Distance Learning, Virtual School, and Homeschooling: What’s the Difference?

There’s a lot of confusion right now as parents are preparing for their children to return to school in the coming weeks. Except, for many families, “school” this year will be a very different experience. With schools across the country choosing virtual and hybrid learning setups, and news articles hyping up “pandemic pods” and homeschool co-ops, families are trying to make sense of all the options available to them this year.

To help you make heads and tails of all these new terms, I offer a few definitions

Distance Learning means your child’s normal school has moved to a virtual or hybrid format. Your local public school may offer Virtual or Hybrid learning this year, allowing your child to work with their teacher and peers in an online setting. All of your child’s academic subjects are still taught by their teacher(s), just on the computer instead of in-person. Your role in this setup is:

  • Ensuring your child has access to the necessary technology and resources

  • Monitoring your child to make sure they’re attending class and staying on task

  • Assisting your child with work as needed



Homeschooling means you have opted out of the school system and are instead taking sole responsibility for your child’s education. You are your child’s teacher; you choose the curriculum, assign projects, and grade your child’s work. Your role in this setup is:

  • Choosing a curriculum

  • Establishing a daily “school” routine

  • Instructing your child

  • Grading homework and assessing your child’s progress

  • Locating “enrichment” opportunities (music, art, movement, etc.) as needed

Homeschooling allows parents to set their child’s schedule and decide what their child learns


Virtual School falls somewhere between Distance Learning and Homeschooling. Virtual Schools can offer a comprehensive curriculum in an online environment. Accredited virtual schools will act like your public school’s Distance Learning program, providing a comprehensive curriculum and subject teachers — your only job is to help your child and keep them on track. You must apply and enroll in this type of school, and most are already full. Your role in this setup is:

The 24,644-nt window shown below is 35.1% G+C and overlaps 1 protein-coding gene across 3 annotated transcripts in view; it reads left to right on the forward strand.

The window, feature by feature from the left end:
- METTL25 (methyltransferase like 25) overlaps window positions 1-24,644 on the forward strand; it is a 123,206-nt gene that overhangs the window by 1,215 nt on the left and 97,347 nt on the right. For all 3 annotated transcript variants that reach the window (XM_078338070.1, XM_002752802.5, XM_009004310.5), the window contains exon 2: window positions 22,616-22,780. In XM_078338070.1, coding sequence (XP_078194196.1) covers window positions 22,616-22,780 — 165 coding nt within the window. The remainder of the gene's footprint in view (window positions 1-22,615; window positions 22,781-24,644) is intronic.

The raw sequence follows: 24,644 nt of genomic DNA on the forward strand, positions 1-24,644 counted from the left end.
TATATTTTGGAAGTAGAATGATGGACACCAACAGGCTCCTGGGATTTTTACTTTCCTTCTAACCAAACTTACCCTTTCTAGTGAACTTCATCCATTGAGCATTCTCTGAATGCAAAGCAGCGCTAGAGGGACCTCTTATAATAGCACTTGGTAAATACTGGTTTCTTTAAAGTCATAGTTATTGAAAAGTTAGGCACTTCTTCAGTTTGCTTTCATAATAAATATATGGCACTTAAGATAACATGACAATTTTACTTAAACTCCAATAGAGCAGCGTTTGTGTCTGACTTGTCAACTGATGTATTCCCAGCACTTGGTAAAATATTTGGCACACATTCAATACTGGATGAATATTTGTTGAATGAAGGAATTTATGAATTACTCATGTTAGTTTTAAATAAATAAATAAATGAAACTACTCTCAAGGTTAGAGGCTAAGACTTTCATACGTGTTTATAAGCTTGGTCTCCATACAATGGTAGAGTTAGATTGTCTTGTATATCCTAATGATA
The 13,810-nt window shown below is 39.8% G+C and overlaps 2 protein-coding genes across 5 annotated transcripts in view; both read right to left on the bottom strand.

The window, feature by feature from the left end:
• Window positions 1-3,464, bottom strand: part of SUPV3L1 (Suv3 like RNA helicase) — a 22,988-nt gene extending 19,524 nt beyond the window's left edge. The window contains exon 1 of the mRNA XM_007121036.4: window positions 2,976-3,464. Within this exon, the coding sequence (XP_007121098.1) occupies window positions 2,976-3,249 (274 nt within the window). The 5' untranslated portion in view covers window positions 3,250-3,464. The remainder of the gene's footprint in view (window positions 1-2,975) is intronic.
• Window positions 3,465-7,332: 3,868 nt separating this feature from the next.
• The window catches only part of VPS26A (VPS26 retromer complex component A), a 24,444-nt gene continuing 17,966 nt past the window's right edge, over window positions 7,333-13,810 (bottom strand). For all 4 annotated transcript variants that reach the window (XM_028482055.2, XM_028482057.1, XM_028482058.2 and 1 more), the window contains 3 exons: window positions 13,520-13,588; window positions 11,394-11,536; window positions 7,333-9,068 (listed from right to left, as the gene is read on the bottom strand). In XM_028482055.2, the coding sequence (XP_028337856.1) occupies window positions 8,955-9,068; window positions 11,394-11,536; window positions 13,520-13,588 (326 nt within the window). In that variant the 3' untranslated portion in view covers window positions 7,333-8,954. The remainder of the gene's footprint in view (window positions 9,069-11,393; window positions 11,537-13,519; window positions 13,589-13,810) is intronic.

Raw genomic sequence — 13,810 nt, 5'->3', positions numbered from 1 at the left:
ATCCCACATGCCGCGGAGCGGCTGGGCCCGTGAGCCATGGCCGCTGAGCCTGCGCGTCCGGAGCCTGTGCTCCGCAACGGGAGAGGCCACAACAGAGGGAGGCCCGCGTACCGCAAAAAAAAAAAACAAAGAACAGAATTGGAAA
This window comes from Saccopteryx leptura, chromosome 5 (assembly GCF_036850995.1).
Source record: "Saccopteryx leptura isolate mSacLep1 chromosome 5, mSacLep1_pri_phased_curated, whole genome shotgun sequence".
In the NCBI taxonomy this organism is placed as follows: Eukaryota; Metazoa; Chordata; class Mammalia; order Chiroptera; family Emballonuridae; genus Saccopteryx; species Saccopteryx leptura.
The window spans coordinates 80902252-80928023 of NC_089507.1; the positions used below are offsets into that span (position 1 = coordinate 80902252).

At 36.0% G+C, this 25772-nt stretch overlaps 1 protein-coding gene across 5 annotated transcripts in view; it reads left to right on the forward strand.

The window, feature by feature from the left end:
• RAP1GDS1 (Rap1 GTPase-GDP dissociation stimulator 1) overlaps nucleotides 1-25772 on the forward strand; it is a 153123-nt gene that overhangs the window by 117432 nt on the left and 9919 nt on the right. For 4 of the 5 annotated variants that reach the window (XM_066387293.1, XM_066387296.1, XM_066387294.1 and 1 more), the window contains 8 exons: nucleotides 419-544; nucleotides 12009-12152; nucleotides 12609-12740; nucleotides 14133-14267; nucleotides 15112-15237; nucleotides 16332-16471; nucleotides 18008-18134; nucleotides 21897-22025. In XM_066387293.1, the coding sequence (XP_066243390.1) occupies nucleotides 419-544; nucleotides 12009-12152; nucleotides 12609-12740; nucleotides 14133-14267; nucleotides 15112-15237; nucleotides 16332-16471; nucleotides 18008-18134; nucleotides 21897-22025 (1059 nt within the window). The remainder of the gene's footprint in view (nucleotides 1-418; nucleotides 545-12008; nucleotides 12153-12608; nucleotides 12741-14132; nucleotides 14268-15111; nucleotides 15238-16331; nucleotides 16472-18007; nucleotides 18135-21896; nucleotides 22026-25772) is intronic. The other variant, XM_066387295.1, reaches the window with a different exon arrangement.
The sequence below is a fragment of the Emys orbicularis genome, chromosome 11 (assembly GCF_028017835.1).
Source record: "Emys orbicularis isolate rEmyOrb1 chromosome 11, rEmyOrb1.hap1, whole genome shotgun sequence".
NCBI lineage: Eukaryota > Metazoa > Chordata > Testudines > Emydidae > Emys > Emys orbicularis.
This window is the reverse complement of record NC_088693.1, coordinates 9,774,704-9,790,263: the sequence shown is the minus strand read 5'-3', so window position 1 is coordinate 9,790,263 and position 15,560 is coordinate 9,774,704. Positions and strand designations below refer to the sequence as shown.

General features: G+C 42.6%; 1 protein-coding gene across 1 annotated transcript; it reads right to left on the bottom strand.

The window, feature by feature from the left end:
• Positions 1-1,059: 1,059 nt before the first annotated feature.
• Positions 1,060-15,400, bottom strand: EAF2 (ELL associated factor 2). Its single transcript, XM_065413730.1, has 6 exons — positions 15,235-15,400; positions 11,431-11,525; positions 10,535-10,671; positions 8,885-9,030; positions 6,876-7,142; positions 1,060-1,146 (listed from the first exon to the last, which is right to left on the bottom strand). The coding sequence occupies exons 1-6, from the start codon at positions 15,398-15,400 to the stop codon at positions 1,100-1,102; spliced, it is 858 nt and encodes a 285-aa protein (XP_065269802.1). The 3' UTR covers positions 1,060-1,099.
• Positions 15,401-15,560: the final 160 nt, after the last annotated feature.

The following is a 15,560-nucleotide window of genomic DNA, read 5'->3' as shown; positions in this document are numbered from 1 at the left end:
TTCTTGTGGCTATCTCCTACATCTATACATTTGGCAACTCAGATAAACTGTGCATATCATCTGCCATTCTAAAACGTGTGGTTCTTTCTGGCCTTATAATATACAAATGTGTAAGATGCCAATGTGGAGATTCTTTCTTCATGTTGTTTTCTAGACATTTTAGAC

• Choosing a Virtual School and applying

  • Ensuring your child has access to the necessary technology and resources

  • Monitoring your child to make sure they’re attending class and staying on task

  • Assisting your child with work as needed



Two other words you might have heard recently are Co-ops and Pods. These two models can both be used for Distance Learning students and Homeschooling students. The goal of both Co-ops and Pods is to share the childcare and instruction burden, and provide opportunities for children to socialize. Both models place the control and responsibility in the hands of the parents, allowing families to decide how, what, when, and where their children learn, and with whom; but it also means that parents must put forth much more time and effort (and maybe money) for this freedom, as well as take on liability.

Co-ops and Pods can offer exciting enrichment experiences from parents or local artisans. Co-ops group together multiple families who cooperatively teach and provide childcare. Usually one family will take one day a week; the group of students may go from house to house, or stay at one location with the parent teachers coming and going. Coops are a low- to no-cost option, but do require families commit considerable time and energy into teaching, leading activities, and providing a learning space.


Pods are similar to co-ops, but instead of parents teaching the children, the group collectively hires someone. This obviously increases the price to participate in a Pod, and can range from the hundreds and even thousands a month. The “teacher” can be a licensed teacher, or could just be a parent or informal tutor. The group may meet at a family’s home, the hired teacher’s business location, or a public space. Pods typically are also designed to create a “bubble” of families who restrict their outside interactions to reduce exposure to the Coronavirus.

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